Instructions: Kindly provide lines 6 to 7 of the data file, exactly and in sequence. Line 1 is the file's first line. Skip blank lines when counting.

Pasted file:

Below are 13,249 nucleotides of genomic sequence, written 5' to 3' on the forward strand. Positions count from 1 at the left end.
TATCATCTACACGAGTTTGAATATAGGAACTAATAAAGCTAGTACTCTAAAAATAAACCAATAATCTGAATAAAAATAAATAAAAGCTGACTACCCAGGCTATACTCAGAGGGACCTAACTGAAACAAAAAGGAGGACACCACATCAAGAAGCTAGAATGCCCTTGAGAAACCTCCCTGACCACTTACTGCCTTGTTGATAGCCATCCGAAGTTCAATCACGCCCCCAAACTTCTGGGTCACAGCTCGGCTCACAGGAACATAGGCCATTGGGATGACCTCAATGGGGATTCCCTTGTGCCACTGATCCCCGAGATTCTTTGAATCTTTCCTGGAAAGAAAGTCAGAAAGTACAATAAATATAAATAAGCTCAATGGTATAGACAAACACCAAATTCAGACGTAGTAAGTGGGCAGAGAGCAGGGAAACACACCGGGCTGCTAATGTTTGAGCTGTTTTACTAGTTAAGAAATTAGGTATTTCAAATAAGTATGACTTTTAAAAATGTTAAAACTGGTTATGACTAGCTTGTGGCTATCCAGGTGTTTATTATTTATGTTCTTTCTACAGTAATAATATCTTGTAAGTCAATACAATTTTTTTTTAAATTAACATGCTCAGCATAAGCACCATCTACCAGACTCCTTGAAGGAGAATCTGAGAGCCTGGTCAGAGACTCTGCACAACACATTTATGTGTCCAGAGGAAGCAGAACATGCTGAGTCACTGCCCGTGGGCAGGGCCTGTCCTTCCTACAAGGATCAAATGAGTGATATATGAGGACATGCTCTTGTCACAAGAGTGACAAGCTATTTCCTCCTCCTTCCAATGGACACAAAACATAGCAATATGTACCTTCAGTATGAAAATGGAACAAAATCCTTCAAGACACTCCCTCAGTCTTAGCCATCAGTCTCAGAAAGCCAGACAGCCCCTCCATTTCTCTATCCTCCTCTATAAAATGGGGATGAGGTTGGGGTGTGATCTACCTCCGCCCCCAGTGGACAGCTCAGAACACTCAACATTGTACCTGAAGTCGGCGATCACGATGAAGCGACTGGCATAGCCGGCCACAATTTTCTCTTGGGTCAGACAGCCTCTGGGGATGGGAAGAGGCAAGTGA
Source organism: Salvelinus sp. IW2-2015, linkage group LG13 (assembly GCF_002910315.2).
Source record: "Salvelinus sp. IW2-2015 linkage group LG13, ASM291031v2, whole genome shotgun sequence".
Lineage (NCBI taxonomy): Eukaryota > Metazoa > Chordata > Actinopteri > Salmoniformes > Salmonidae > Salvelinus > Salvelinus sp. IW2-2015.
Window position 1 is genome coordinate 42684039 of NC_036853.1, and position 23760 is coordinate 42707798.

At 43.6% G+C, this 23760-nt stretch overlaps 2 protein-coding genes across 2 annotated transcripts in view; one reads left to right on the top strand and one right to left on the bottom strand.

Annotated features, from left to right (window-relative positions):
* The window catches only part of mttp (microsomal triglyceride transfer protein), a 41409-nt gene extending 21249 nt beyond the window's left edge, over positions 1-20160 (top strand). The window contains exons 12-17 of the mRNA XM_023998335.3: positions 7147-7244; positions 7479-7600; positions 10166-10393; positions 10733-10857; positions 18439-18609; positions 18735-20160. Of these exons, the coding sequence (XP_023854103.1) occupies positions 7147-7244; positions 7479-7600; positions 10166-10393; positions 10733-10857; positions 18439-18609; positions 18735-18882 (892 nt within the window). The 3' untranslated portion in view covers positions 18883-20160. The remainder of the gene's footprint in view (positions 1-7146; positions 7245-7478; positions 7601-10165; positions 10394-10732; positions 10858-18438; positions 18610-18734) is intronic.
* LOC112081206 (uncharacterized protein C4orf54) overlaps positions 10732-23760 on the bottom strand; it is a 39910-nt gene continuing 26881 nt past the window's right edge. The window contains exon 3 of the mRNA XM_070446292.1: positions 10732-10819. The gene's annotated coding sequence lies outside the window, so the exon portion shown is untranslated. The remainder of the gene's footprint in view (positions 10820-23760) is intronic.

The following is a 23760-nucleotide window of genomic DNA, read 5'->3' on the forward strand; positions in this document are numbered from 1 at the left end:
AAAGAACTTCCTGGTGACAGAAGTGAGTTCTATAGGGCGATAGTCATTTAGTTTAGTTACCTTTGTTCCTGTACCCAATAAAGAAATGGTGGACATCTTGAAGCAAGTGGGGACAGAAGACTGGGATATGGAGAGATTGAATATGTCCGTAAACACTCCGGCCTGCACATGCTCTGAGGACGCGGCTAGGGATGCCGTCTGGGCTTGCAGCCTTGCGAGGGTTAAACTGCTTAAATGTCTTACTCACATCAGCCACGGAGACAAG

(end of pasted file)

Window position 1 is genome coordinate 42684039 of NC_036853.1, and position 23760 is coordinate 42707798.

At 43.6% G+C, this 23760-nt stretch overlaps 2 protein-coding genes across 2 annotated transcripts in view; one reads left to right on the top strand and one right to left on the bottom strand.